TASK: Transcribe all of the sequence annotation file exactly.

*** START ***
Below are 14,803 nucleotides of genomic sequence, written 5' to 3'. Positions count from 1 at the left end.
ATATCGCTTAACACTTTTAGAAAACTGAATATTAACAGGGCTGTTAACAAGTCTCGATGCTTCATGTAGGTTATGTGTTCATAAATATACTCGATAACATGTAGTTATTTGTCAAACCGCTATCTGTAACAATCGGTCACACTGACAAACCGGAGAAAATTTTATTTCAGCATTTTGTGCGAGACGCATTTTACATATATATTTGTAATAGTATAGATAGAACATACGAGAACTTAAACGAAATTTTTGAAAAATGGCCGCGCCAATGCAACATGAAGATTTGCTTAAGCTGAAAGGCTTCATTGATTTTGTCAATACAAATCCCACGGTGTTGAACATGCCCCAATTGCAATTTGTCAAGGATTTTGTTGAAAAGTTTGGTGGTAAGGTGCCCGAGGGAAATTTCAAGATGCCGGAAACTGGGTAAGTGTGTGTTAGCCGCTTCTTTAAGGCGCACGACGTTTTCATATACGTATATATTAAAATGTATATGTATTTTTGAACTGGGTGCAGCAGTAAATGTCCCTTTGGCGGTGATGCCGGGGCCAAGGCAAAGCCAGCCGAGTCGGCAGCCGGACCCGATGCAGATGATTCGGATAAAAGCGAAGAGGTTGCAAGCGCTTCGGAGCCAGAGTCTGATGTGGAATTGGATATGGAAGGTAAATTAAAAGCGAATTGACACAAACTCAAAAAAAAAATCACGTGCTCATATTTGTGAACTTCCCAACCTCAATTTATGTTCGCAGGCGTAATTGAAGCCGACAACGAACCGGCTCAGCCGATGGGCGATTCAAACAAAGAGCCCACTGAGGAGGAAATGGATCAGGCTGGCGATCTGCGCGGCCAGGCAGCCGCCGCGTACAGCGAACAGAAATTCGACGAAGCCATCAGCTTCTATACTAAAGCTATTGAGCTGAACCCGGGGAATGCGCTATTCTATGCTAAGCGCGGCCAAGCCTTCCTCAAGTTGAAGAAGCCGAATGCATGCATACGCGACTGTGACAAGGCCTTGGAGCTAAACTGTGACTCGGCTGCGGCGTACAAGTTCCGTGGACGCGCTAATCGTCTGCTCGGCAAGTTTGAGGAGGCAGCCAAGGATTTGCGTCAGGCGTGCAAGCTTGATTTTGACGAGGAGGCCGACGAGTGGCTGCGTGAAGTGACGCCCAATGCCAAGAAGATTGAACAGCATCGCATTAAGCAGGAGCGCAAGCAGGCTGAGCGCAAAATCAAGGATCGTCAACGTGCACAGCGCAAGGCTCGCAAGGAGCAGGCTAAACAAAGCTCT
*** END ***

Below are 14,803 nucleotides of genomic sequence, written 5' to 3'. Positions count from 1 at the left end.
ATATCGCTTAACACTTTTAGAAAACTGAATATTAACAGGGCTGTTAACAAGTCTCGATGCTTCATGTAGGTTATGTGTTCATAAATATACTCGATAACATGTAGTTATTTGTCAAACCGCTATCTGTAACAATCGGTCACACTGACAAACCGGAGAAAATTTTATTTCAGCATTTTGTGCGAGACGCATTTTACATATATATTTGTAATAGTATAGATAGAACATACGAGAACTTAAACGAAATTTTTGAAAAATGGCCGCGCCAATGCAACATGAAGATTTGCTTAAGCTGAAAGGCTTCATTGATTTTGTCAATACAAATCCCACGGTGTTGAACATGCCCCAATTGCAATTTGTCAAGGATTTTGTTGAAAAGTTTGGTGGTAAGGTGCCCGAGGGAAATTTCAAGATGCCGGAAACTGGGTAAGTGTGTGTTAGCCGCTTCTTTAAGGCGCACGACGTTTTCATATACGTATATATTAAAATGTATATGTATTTTTGAACTGGGTGCAGCAGTAAATGTCCCTTTGGCGGTGATGCCGGGGCCAAGGCAAAGCCAGCCGAGTCGGCAGCCGGACCCGATGCAGATGATTCGGATAAAAGCGAAGAGGTTGCAAGCGCTTCGGAGCCAGAGTCTGATGTGGAATTGGATATGGAAGGTAAATTAAAAGCGAATTGACACAAACTCAAAAAAAAAATCACGTGCTCATATTTGTGAACTTCCCAACCTCAATTTATGTTCGCAGGCGTAATTGAAGCCGACAACGAACCGGCTCAGCCGATGGGCGATTCAAACAAAGAGCCCACTGAGGAGGAAATGGATCAGGCTGGCGATCTGCGCGGCCAGGCAGCCGCCGCGTACAGCGAACAGAAATTCGACGAAGCCATCAGCTTCTATACTAAAGCTATTGAGCTGAACCCGGGGAATGCGCTATTCTATGCTAAGCGCGGCCAAGCCTTCCTCAAGTTGAAGAAGCCGAATGCATGCATACGCGACTGTGACAAGGCCTTGGAGCTAAACTGTGACTCGGCTGCGGCGTACAAGTTCCGTGGACGCGCTAATCGTCTGCTCGGCAAGTTTGAGGAGGCAGCCAAGGATTTGCGTCAGGCGTGCAAGCTTGATTTTGACGAGGAGGCCGACGAGTGGCTGCGTGAAGTGACGCCCAATGCCAAGAAGATTGAACAGCATCGCATTAAGCAGGAGCGCAAGCAGGCTGAGCGCAAAATCAAGGATCGTCAACGTGCACAGCGCAAGGCTCGCAAGGAGCAGGCTAAACAAAGCTCT